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Follmer looks at changes in gaming, market here

Tunica — There have been a lot of changes in the gaming industry in Curt Follmer’s almost 40 years working in the industry. The San Francisco native started as a change person at Harvey’s Casino in Lake Tahoe in 1969 while attending California State University in Chico. He is now senior vice president/general manager of Rainbow Casino in Vicksburg, a Bally Technologies property.

A college student would be hard pressed to find a position as a change person now. That job title has been phased out along with mechanical slot machines. Follmer, 60, took a few minutes while attending the Southern Gaming Summit to reflect on his career and the state’s gaming industry.

“I don’t know of any casinos now where the table games make more than slot machines, and I remember when it was very different,” he said. “I was working at Harrah’s in Atlantic City when that shift occurred and it was very dramatic. If anybody had told me, I wouldn’t have believed it.”

The shift came as machine technology advanced to computer driven, surpassing the limitations of the old mechanical machines that earned the ‘one-arm bandit’ nickname. “Slot machines now pay more and have many features. It’s unlimited what can be put on them,” Follmer said. “Before, they really didn’t have much but lights.”

Changing technology has also produced coinless machines that eliminate players having to scoop up coins and sometimes wait for time-consuming hopper fills. Ticket payouts and kiosks where players redeem their own tickets have made it possible for Rainbow Casino to reduce its staff through attrition. There is no longer a hard count room where coins are sorted and rolled.

“I think we’re headed toward totally cashless gaming. Electronic funds transfer cards are the wave of the future,” he added. “We’ll probably see that in three years and run pretty lean, needing fewer employees.”

Follmer, who came to Vicksburg 11 years ago, says gaming is a boost to the economy there, but he is concerned about market growth in the Warren County city. There are four casinos there with an approximate $250-million annual market. Two new properties are proposed.

“Vicksburg needs non-gaming amenities to extend people’s stay,” he said. “There won’t be significant growth without that. Growth on the Coast will be tremendous. It might hurt the Vicksburg market, but it will be very good for the state.”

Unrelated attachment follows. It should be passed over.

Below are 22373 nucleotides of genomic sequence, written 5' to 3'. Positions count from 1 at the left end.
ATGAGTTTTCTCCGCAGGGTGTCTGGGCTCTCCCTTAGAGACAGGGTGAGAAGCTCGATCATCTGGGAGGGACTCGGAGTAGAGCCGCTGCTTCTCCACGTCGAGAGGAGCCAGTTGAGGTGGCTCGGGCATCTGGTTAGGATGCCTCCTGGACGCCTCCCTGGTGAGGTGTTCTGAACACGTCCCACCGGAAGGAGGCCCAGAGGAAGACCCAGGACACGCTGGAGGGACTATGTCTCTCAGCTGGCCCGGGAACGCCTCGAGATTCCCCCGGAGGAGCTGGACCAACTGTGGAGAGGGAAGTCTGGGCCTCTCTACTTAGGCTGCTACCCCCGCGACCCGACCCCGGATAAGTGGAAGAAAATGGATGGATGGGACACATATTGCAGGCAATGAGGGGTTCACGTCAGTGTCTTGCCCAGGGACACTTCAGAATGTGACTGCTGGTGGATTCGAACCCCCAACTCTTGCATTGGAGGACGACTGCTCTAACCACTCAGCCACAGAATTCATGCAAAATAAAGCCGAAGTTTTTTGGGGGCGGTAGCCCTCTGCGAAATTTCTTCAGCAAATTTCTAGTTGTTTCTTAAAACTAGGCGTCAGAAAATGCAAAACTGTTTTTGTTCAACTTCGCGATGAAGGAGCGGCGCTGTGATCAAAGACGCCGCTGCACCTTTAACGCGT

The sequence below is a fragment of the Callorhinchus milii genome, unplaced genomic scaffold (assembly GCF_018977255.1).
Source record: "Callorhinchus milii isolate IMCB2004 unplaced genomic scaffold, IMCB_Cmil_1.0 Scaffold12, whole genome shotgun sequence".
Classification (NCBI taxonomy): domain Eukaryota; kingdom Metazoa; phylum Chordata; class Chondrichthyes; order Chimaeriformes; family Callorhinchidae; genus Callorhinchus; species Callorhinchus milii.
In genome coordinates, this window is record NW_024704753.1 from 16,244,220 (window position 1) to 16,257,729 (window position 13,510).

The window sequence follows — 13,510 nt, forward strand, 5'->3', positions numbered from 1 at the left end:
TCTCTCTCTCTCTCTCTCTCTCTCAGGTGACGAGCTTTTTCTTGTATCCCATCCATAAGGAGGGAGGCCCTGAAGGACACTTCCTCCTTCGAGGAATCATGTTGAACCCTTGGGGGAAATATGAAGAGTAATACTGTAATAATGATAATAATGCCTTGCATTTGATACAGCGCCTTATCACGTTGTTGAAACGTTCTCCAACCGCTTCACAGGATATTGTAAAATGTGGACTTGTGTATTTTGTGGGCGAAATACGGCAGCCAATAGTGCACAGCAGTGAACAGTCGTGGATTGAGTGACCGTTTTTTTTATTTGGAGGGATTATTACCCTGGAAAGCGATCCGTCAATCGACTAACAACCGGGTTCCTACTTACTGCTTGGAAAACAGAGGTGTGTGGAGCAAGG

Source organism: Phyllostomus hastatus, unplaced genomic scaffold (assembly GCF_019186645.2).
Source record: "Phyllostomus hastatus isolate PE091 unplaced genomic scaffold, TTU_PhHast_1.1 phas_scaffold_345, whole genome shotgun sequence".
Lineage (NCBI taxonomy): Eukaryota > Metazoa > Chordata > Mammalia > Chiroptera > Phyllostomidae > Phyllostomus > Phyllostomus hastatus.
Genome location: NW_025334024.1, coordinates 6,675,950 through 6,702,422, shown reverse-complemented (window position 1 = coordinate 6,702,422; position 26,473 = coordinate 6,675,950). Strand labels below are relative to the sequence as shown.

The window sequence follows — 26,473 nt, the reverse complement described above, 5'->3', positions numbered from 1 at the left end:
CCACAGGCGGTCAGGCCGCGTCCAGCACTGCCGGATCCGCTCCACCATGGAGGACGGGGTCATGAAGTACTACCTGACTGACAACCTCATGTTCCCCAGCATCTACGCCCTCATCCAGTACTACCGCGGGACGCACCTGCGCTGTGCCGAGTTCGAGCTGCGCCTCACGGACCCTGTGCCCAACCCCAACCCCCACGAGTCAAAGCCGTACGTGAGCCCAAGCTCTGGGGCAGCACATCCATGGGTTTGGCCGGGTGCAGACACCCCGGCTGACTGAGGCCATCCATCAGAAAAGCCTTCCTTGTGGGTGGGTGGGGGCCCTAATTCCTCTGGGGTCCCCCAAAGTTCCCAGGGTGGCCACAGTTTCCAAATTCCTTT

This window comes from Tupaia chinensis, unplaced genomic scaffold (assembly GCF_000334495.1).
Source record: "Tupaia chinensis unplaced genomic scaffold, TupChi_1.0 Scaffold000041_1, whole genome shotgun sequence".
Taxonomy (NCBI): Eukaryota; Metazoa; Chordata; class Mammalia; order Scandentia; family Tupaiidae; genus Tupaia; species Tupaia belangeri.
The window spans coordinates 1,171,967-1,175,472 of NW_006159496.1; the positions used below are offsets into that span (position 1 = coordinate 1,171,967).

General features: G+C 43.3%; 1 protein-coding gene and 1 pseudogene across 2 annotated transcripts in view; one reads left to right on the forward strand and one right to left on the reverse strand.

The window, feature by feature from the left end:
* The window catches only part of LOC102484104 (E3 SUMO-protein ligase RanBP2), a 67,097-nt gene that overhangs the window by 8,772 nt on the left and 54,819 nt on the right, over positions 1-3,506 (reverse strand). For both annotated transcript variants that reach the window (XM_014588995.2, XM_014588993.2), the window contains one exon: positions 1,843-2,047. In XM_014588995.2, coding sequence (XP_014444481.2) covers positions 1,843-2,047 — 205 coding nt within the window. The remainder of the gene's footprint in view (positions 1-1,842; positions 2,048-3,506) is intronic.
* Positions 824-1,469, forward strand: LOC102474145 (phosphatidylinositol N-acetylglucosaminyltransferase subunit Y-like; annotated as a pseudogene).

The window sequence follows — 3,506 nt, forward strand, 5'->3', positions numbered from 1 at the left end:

Nor does he predict growth in the Tunica and Greenville markets, reiterating that gaming growth will be focused in the coastal counties.

Active in the Casino Operators Association, Follmer currently serves as vice chairman and was president of the Mississippi Gaming Association before the two organizations merged. Amid rumors and conjecture as to why some state casinos did not participate in the summit, he said his number one goal is to bring all gaming operators back into the organization.

This gaming veteran majored in sociology in college. He wanted to teach after graduation but jobs were scarce in that field. “Sociology and gaming: both are dealing with people. It seemed like a match,” he said. “I had to learn the business by osmosis.”

He has worked in numerous gaming locations, including the storied Desert Inn in Las Vegas where he was director of table games. He’s also worked in slots, dealt craps and been a pit boss. His last stop as an operations manager was at the Aladdin Hotel & Casino. Alliance Gaming hired him as director of the Southern Nevada Casinos in 1994 and promoted him to general manager of Rainbow Hotel Casino in 1995.

Follmer and his wife, Linda, who has also worked in gaming, are the parents of two grown daughters, Jamie and Becky. They enjoy life in Vicksburg where they live in one of the area’s oldest homes. Built in 1834, the house is a Louisiana cottage, the same style as Beauvoir in Biloxi. Follmer believes the house was commandeered as a hospital by Union forces during the Civil War siege of Vicksburg. Blood stains are still visible on the wooden floors. The Home & Garden television channel filmed a segment on the house for the show, “If Walls Could Talk,” which the Follmers think will air sometime this summer.

When he’s not working, Curt Follmer likes to cook, snow ski when he can get to where there’s snow, and fly the airplane he recently bought. He was looking forward to a visit from five fraternity brothers when he spoke with the Mississippi Business Journal. It was the first trip to Vicksburg for all of the old friends, and their host planned to show them the local sights, including the historic battlefield park.

Contact MBJ contributing Lynn Lofton at llofton656@aol.com.

About Lynn Lofton

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